Money, Banking and the Foreign Exchange Market in Emerging Economies
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Money, Banking and the Foreign Exchange Market in Emerging Economies

Tarron Khemraj

Despite the financial liberalization agenda of the mid-1980s, a system of bank oligopolies has developed in both large and small, open developing economies. Mainstream monetary theory tends to assume a capital markets structure and is therefore not well suited to an analysis of these economies. This book outlines a unique theoretical framework that can be used to examine monetary and exchange rate policies in developing economies or other economies in which banks dominate external finance.
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Chapter 2: Stylized facts and bank liquidity preference

Tarron Khemraj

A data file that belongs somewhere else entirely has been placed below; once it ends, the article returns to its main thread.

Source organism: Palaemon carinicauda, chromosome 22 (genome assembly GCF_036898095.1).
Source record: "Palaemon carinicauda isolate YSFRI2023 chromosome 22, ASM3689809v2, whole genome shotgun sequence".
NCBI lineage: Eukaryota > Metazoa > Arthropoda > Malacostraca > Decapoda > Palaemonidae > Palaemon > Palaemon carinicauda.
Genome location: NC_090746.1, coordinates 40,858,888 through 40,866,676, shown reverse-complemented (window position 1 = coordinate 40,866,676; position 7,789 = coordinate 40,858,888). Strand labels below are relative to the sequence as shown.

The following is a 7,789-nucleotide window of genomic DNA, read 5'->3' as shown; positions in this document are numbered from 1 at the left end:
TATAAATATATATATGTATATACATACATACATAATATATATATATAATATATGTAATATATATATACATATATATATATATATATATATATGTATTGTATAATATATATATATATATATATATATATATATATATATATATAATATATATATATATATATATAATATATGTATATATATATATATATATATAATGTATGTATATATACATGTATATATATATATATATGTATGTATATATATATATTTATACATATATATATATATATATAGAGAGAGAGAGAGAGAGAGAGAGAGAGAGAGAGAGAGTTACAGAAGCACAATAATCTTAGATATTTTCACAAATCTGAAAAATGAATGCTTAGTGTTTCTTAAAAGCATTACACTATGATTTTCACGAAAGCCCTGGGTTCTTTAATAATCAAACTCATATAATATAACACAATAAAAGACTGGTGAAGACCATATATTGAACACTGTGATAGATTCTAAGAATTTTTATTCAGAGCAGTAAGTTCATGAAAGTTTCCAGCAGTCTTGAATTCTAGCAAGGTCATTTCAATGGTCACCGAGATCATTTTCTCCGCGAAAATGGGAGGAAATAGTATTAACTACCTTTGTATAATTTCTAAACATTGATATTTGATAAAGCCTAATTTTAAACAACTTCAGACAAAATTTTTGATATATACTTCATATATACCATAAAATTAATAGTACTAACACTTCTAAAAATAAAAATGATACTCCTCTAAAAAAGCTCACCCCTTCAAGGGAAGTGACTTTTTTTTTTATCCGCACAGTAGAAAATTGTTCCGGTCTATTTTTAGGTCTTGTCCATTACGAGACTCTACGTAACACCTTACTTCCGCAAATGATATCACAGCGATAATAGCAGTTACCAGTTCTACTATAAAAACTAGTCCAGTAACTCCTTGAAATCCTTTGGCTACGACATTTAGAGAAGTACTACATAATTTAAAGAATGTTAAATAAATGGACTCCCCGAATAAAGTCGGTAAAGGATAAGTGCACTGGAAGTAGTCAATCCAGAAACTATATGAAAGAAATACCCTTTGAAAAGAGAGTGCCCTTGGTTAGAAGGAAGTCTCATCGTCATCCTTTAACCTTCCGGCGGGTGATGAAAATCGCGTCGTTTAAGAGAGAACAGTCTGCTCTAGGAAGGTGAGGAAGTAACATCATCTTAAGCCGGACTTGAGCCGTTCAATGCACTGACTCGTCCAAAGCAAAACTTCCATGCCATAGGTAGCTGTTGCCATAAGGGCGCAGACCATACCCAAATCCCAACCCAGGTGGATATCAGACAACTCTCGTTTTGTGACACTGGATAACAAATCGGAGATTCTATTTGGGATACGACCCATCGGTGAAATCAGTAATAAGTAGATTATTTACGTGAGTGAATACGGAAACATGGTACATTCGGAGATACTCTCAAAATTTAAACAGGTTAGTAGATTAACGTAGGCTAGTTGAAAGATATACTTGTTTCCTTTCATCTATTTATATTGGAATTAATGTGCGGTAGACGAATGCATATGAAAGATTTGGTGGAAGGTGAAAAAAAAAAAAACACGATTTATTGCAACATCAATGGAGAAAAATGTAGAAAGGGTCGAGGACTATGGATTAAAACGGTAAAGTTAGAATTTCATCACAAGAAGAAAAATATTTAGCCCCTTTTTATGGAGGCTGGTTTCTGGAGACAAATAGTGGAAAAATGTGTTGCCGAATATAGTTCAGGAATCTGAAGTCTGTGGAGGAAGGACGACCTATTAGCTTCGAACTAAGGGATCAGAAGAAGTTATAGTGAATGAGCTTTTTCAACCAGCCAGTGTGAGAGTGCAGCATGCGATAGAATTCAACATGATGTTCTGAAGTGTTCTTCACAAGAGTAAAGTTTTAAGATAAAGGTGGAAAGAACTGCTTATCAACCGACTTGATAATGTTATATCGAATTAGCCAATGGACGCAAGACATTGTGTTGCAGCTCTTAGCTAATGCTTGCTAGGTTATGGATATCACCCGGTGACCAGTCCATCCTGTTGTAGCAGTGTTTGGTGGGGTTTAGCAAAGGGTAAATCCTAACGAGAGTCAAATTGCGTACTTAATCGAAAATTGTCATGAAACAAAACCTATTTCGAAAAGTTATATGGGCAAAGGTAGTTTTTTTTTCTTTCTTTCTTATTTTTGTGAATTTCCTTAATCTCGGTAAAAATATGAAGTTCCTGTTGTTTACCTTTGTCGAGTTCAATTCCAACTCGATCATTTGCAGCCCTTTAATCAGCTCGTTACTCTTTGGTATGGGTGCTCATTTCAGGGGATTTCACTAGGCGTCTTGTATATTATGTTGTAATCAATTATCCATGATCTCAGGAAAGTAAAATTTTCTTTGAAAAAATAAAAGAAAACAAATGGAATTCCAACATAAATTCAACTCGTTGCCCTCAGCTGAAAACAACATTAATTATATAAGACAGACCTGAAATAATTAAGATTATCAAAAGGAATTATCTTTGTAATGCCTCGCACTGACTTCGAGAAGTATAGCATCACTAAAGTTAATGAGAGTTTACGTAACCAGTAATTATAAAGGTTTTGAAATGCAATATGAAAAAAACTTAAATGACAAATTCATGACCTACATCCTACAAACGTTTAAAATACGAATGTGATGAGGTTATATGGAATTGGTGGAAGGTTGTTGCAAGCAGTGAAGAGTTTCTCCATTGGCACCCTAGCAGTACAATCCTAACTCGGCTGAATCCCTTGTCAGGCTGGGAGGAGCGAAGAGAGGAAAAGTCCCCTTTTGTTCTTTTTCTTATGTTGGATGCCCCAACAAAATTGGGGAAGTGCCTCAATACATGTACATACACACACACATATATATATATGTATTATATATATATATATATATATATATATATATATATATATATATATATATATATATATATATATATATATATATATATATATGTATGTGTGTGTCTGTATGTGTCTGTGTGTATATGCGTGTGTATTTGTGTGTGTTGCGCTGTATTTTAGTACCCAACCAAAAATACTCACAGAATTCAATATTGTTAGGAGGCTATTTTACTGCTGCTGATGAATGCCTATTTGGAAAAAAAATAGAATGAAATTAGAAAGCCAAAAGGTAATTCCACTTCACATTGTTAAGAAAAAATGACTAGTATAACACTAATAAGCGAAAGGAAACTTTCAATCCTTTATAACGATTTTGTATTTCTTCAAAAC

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Commercial bank liquidity preference can be seen as the demand for reserves. The stylized facts of banks’ demand for liquidity are shown in Figures 2.1 to 2.21 for 42 economies. This chapter will also discuss the reserve money programme (RMP), which is a system used by the central bank to manage the supply of excess reserves. Supply of reserves change depending on the degree sterilization (or compensation) and other exogenous shocks buffeting bank liquidity. The RMP is a liquidity management tool used by many central bank research departments around the world. Economists in developing countries often receive training at the IMF Institute in Washington DC on how to carry out a reserve money exercise. The training involves techniques necessary for forecasting reserves of commercial banks. Moreover, the framework of liquidity management should be taken in the context of oligopolistic determination of interest rates by commercial banks. Barring the exogenous liquidity supply shocks, it would be easier to change bank reserves than have banks adjust rates according to a Taylor-type interest rate rule. This type of interest rate reaction function or rule may simply not be possible because the pass-through to deposit and loan interest rates is negligible, and because of the limited development of secondary money and capital markets. Immediately below we will look at the demand side or evidence of bank liquidity preference. Section 2.3 presents a discussion on financial programming and its practical cousin, the RMP.

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